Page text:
The employee allegedly viewed her body as a “holy temple,” and believed the Bible forbids foreign substances including the flu shot in the body. During a meeting with her supervisor, the employee stated she was not affiliated with any church or formal religious organization at the time, and therefore could not provide a note from a pastor. Instead, she volunteered family and friends who would attest to her sincere religious belief. The supervisor told the employee it would be her last day if she could not provide a proper letter from a clergy member.

According to the complaint, the employee felt forced to receive the flu shot.  Shortly after taking the shot, the employee “cried uncontrollably,” and experienced emotional distress including “withdrawing from work and her personal life, suffering from sleep problems, anxiety, and fear of ‘going to Hell’ because she had disobeyed the Bible by receiving the shot.”

Employer Takeaway

 It is not a “best practice” for an employer to require a clergy note to support a religious accommodation request, because an employee need only have a sincerely held religious belief–it is irrelevant whether they are a part of an organized religion.  This is especially important in light of the EEOC’s aggressive approach to mandatory flu shots in recent years, targeting employers who terminate employees who refuse the shot based on a religious belief. According to Lynette A. Barnes, regional attorney for the EEOC’s Charlotte District Office, “Title VII requires employers to make a real effort to provide reasonable religious accommodations to employees who notify the company that their sincerely held religious beliefs conflict with a company’s employment policy.”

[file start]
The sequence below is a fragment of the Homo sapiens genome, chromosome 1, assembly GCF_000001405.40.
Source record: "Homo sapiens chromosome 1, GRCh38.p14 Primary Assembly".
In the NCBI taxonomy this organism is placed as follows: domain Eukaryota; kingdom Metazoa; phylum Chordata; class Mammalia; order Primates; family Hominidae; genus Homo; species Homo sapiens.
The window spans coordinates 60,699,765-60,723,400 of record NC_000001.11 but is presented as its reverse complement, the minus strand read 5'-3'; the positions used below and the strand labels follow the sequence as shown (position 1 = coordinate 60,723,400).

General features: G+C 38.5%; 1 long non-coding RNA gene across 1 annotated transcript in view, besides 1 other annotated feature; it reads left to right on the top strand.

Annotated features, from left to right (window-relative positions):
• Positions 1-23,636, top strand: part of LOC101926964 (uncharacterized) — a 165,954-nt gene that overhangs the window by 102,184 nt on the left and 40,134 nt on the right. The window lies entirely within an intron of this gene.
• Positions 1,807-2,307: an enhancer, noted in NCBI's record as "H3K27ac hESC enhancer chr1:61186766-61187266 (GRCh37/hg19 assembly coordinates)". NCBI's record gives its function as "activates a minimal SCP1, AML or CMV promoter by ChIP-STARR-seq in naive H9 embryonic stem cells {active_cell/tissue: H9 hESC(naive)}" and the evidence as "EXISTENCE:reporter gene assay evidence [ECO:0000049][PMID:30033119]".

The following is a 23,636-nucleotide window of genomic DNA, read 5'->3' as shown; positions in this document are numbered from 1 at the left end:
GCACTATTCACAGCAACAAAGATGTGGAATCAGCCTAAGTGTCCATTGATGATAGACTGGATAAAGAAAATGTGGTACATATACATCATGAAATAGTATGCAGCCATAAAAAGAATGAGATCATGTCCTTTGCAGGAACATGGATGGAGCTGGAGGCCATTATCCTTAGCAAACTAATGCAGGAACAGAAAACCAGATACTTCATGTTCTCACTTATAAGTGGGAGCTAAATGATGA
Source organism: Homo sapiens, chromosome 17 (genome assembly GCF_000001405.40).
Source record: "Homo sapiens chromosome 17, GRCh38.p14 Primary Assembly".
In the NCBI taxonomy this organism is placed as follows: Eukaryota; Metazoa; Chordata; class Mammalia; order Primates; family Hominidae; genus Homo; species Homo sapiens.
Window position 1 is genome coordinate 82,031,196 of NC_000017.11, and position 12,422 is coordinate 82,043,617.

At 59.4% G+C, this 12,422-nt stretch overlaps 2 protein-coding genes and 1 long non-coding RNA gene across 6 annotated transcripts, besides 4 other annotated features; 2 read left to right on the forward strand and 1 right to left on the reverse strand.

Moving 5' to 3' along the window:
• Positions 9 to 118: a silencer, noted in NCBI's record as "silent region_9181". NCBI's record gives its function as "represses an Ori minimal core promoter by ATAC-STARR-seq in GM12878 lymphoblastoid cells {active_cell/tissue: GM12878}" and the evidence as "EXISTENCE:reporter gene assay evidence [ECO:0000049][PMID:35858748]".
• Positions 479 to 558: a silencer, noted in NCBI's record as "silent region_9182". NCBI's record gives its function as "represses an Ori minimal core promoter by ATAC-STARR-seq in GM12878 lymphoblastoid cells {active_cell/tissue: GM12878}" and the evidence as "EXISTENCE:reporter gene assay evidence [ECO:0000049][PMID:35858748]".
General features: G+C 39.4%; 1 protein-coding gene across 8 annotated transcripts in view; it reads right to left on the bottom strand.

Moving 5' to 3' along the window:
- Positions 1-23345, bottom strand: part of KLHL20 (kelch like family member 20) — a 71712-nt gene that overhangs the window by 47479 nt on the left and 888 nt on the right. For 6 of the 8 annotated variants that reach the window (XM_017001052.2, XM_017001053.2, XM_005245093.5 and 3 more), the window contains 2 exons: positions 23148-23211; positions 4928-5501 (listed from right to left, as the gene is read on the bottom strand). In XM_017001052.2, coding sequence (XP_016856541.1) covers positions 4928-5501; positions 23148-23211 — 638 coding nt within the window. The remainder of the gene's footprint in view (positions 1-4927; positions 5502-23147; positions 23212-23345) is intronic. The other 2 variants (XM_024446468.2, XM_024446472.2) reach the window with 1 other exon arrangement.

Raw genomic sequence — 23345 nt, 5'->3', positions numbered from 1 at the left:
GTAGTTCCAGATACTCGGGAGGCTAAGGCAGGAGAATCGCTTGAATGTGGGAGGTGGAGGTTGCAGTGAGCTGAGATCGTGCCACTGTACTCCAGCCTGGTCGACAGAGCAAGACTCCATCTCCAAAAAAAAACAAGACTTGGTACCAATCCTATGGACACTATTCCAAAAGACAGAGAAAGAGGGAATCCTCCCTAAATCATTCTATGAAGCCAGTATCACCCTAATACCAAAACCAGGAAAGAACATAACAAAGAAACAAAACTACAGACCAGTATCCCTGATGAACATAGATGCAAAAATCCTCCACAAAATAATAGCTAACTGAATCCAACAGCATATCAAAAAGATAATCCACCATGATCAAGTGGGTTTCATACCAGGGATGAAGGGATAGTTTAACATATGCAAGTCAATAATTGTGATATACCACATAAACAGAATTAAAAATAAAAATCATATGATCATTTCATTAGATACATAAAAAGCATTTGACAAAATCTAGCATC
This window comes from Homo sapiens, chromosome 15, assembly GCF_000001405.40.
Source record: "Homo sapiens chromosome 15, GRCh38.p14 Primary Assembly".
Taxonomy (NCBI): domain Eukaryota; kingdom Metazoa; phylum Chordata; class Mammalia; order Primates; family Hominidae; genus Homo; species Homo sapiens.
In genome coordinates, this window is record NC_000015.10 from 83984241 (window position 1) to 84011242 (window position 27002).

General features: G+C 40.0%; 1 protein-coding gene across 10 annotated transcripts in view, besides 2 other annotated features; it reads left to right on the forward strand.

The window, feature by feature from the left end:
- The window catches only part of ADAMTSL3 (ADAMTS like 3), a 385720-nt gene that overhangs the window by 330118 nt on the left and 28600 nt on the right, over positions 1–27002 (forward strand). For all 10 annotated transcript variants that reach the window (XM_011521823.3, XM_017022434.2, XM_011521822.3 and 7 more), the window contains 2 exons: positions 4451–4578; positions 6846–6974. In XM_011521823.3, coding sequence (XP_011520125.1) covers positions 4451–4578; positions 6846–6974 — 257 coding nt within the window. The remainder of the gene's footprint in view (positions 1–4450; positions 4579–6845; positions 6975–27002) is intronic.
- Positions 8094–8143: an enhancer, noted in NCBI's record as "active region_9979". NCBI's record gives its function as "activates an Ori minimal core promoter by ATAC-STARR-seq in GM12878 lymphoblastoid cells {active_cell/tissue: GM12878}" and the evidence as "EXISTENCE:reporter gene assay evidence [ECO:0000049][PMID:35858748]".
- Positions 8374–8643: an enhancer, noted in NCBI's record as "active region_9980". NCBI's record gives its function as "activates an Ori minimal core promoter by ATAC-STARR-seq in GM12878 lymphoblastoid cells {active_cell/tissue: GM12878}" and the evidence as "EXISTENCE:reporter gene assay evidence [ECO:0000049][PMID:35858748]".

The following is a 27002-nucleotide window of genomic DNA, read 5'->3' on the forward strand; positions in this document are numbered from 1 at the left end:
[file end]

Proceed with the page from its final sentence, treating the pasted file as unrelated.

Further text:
There are several ways employers can minimize the risk of becoming a target for this type of litigation. Employers should narrow the applicability of their flu shot policies to those employees for whom the employer can justify the policy on health, safety or other legitimate business grounds. If an employee has a sincere religious belief that conflicts with a  job requirement, the employer must provide a reasonable accommodation if it would not cause undue hardship. Employers should engage in the interactive process and properly assess what is a “reasonable accommodation” or “undue hardship” in the context of their workplace.  It is wise for employers to consult with counsel with expertise in religious accommodation to make this case by case assessment.

For more information on this topic, please contact the authors, your Seyfarth Attorney, or any member of Seyfarth Shaw’s Workplace Policies and Handbooks Team or the Labor & Employment Team.

By David J. Rowland and Megan P. Toth

Seyfarth SynopsisThe Eleventh Circuit is the next to find a long-term leave of absence is not a reasonable accommodation under the ADA.